oldest temple in the world in turkey
Six miles from Urfa, an ancient city in southeastern Turkey is an archaeological site atop of mountain ridge known as Gobekli Tepe. Predating Stonehenge by some 6000 years, it has often mystified the researchers as to its origin. Urfa, also known as the ‘City of Prophets’ has a rich religious history, though just how far this religion went remained unclear until the discovery of Gobekli Tepe. What makes this place unique is the date it was built which is roughly twelve thousand years ago, around 10,000 B.C.
It consists of dozens of massive stone pillars arranged in rings, one standing up against the next. Each ring has a similar layout i.e. there are two large T shaped stone pillars surrounded by smaller stones facing inward. The tallest pillar is approximately 5 m tall and weighs about 7 to 10 tons. Some of the pillars are blank while others are elaborately carved with sketches of some wild animal as well as some abstract symbols. Most common are foxes, vultures, lions, wild ducks and boars. The tell has a height of 15 m and is about 300 m in diameter. This site is about 760 m above sea level.
It is also known as Potbelly Hill because of its gently rounded top that rises 15 m above the surrounding area. This site first came into the notice of anthropologists of Istanbul University and University of Chicago in 1963. They visited the region as part of survey, saw some broken slabs of limestone and assumed it was nothing more than a part of some ancient cemetery. In 1995, this site came into the notice of Klaus Schmidt of German Archaeological Institute when he was doing his own survey of the region. After going through the report of Chicago’s researchers, he concluded that the site was more than just a part of gravesite.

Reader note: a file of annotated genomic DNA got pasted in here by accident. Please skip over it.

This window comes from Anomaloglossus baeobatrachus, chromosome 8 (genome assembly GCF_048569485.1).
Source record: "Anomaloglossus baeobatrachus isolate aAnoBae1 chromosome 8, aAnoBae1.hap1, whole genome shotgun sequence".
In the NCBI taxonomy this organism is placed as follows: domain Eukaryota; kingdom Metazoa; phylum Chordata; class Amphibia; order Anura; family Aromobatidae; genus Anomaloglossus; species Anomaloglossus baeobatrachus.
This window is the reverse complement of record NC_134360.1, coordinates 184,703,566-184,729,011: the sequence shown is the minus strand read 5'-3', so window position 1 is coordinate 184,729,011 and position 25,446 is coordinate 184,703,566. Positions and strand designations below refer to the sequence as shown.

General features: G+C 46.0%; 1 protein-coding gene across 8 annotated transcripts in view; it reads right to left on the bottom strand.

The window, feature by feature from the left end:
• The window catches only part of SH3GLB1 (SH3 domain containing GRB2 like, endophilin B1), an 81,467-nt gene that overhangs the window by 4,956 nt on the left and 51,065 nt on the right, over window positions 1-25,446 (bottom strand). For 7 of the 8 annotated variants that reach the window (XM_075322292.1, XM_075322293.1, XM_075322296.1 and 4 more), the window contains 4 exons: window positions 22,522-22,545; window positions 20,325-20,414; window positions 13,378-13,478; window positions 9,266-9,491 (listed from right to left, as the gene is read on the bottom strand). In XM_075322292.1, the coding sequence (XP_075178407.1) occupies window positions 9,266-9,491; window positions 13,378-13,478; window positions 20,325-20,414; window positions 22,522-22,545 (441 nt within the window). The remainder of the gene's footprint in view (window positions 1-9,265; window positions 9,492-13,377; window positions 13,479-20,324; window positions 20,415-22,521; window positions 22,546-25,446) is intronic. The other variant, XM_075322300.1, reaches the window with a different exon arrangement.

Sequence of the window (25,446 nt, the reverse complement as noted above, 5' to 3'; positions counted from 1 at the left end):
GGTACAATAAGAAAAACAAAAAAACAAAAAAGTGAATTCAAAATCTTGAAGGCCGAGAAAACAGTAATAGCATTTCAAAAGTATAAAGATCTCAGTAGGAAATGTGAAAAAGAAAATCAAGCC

He began excavating the site in collaboration with the Urfa Museum. Huge T shaped pillars, which were previously considered to be just rocks, were soon discovered.
It has been classified as Pre Pottery Neolithic Period (9600 – 7300 B.C.). Schmidt and his team found no evidence of settlement at Gobekli Tepe. There is archaeological proof that the site was not used for domestic purposes as there were no cooking hearths, trash pits or houses found. The site was predominantly used for ritual or religious reasons. Further research showed that Gobekli Tepe consists of not one but many Stone Age temples. Many bone fragments of wild animals were found which shows that the inhabitants of Gobekli Tepe were animal hunters rather than farmers who kept domesticated animals.
The question which has mystified the researchers is that why was such an elaborate monument constructed. Schmidt found no evidence that people actually lived on this ancient hill. The large numbers of animal bones suggest that animal sacrifice took place here. This was basically a place of worship for the people and a pilgrimage destination which attracted worshippers from lands far away. The findings here are so extensive that archaeologists believe that even after digging for 50 years, they would only have touched the surface.